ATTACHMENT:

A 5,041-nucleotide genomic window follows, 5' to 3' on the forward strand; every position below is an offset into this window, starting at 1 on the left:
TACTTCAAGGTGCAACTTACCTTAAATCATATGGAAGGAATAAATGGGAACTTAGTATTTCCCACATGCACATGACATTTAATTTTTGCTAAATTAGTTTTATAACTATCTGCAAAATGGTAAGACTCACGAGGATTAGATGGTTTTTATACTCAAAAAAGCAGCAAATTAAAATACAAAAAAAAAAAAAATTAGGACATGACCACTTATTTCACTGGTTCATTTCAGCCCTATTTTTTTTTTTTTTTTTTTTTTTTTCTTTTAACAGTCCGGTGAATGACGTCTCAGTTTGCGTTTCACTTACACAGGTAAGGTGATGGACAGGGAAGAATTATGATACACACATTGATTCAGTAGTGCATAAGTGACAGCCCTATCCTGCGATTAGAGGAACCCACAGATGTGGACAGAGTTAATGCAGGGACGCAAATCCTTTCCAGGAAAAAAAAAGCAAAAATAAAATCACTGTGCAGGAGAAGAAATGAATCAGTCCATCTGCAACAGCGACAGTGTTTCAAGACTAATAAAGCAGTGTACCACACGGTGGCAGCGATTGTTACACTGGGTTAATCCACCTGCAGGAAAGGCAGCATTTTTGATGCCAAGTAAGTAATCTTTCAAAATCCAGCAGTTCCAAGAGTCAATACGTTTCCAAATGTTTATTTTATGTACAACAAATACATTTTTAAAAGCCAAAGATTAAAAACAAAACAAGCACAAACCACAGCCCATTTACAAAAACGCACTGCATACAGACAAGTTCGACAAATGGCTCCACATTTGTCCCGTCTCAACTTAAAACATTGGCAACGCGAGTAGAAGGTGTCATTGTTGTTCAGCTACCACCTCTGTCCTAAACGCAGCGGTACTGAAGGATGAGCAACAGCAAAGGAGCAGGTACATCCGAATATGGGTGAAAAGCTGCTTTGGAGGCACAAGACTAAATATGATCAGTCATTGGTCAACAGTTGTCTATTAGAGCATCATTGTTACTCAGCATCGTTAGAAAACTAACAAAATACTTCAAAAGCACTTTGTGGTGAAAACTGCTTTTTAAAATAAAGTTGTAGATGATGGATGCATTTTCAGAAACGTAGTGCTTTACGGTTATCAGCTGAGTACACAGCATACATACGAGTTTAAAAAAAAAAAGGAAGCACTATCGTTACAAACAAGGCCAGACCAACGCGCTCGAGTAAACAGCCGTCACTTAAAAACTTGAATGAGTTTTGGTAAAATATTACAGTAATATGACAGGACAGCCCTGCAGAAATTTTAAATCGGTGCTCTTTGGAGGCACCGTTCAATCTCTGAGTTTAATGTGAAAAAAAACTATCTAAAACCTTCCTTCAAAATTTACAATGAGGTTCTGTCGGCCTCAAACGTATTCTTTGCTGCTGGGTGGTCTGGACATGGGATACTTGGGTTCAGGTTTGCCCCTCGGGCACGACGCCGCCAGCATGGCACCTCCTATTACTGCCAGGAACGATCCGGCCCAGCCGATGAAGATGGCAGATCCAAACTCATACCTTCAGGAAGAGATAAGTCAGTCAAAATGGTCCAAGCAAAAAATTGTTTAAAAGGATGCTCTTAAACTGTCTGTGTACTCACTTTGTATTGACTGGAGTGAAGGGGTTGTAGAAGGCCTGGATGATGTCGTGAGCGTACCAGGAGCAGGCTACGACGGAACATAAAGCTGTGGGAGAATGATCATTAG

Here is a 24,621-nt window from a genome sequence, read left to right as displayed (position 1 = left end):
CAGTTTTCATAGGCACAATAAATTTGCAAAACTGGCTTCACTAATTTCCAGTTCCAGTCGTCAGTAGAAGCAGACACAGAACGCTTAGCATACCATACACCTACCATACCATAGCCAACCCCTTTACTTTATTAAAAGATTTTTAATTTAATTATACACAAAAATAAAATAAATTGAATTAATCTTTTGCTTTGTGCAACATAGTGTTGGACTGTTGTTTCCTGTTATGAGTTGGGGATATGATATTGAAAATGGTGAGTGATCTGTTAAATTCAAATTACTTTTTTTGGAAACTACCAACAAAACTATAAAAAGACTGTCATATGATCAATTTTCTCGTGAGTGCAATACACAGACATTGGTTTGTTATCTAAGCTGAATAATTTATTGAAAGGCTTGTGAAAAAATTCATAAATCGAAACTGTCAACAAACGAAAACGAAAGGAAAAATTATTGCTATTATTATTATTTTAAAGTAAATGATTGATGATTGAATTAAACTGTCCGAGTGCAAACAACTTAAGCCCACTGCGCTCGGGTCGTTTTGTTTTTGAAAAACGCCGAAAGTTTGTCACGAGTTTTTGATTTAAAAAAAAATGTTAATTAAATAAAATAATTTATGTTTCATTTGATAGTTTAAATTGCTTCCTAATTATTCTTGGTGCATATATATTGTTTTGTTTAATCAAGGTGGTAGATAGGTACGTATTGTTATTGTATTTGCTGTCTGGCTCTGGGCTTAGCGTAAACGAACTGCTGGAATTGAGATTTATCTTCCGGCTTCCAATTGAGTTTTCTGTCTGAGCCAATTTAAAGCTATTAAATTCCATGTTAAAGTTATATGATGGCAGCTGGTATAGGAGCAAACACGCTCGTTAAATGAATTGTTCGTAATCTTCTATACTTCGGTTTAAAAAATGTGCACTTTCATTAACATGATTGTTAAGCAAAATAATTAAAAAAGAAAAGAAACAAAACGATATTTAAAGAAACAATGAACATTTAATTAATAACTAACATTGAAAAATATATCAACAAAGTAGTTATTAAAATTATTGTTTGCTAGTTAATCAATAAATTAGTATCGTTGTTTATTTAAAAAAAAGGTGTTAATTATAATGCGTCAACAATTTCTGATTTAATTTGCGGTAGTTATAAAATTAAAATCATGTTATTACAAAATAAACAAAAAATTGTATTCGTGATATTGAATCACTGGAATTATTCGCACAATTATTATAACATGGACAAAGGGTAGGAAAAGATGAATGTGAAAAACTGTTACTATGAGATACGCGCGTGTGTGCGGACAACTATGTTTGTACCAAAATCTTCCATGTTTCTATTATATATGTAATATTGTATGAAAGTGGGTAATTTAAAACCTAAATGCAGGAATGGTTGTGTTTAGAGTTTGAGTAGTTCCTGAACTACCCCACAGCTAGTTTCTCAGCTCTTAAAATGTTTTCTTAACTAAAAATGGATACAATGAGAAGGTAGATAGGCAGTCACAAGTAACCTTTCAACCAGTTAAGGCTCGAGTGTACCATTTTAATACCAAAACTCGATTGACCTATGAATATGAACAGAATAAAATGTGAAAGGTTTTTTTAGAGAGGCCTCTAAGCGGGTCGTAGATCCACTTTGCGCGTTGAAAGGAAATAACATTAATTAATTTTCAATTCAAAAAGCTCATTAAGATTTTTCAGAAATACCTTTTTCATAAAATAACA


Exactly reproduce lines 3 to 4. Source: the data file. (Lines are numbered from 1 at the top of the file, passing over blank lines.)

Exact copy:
Here is a 24,621-nt window from a genome sequence, read left to right as displayed (position 1 = left end):
CAGTTTTCATAGGCACAATAAATTTGCAAAACTGGCTTCACTAATTTCCAGTTCCAGTCGTCAGTAGAAGCAGACACAGAACGCTTAGCATACCATACACCTACCATACCATAGCCAACCCCTTTACTTTATTAAAAGATTTTTAATTTAATTATACACAAAAATAAAATAAATTGAATTAATCTTTTGCTTTGTGCAACATAGTGTTGGACTGTTGTTTCCTGTTATGAGTTGGGGATATGATATTGAAAATGGTGAGTGATCTGTTAAATTCAAATTACTTTTTTTGGAAACTACCAACAAAACTATAAAAAGACTGTCATATGATCAATTTTCTCGTGAGTGCAATACACAGACATTGGTTTGTTATCTAAGCTGAATAATTTATTGAAAGGCTTGTGAAAAAATTCATAAATCGAAACTGTCAACAAACGAAAACGAAAGGAAAAATTATTGCTATTATTATTATTTTAAAGTAAATGATTGATGATTGAATTAAACTGTCCGAGTGCAAACAACTTAAGCCCACTGCGCTCGGGTCGTTTTGTTTTTGAAAAACGCCGAAAGTTTGTCACGAGTTTTTGATTTAAAAAAAAATGTTAATTAAATAAAATAATTTATGTTTCATTTGATAGTTTAAATTGCTTCCTAATTATTCTTGGTGCATATATATTGTTTTGTTTAATCAAGGTGGTAGATAGGTACGTATTGTTATTGTATTTGCTGTCTGGCTCTGGGCTTAGCGTAAACGAACTGCTGGAATTGAGATTTATCTTCCGGCTTCCAATTGAGTTTTCTGTCTGAGCCAATTTAAAGCTATTAAATTCCATGTTAAAGTTATATGATGGCAGCTGGTATAGGAGCAAACACGCTCGTTAAATGAATTGTTCGTAATCTTCTATACTTCGGTTTAAAAAATGTGCACTTTCATTAACATGATTGTTAAGCAAAATAATTAAAAAAGAAAAGAAACAAAACGATATTTAAAGAAACAATGAACATTTAATTAATAACTAACATTGAAAAATATATCAACAAAGTAGTTATTAAAATTATTGTTTGCTAGTTAATCAATAAATTAGTATCGTTGTTTATTTAAAAAAAAGGTGTTAATTATAATGCGTCAACAATTTCTGATTTAATTTGCGGTAGTTATAAAATTAAAATCATGTTATTACAAAATAAACAAAAAATTGTATTCGTGATATTGAATCACTGGAATTATTCGCACAATTATTATAACATGGACAAAGGGTAGGAAAAGATGAATGTGAAAAACTGTTACTATGAGATACGCGCGTGTGTGCGGACAACTATGTTTGTACCAAAATCTTCCATGTTTCTATTATATATGTAATATTGTATGAAAGTGGGTAATTTAAAACCTAAATGCAGGAATGGTTGTGTTTAGAGTTTGAGTAGTTCCTGAACTACCCCACAGCTAGTTTCTCAGCTCTTAAAATGTTTTCTTAACTAAAAATGGATACAATGAGAAGGTAGATAGGCAGTCACAAGTAACCTTTCAACCAGTTAAGGCTCGAGTGTACCATTTTAATACCAAAACTCGATTGACCTATGAATATGAACAGAATAAAATGTGAAAGGTTTTTTTAGAGAGGCCTCTAAGCGGGTCGTAGATCCACTTTGCGCGTTGAAAGGAAATAACATTAATTAATTTTCAATTCAAAAAGCTCATTAAGATTTTTCAGAAATACCTTTTTCATAAAATAACA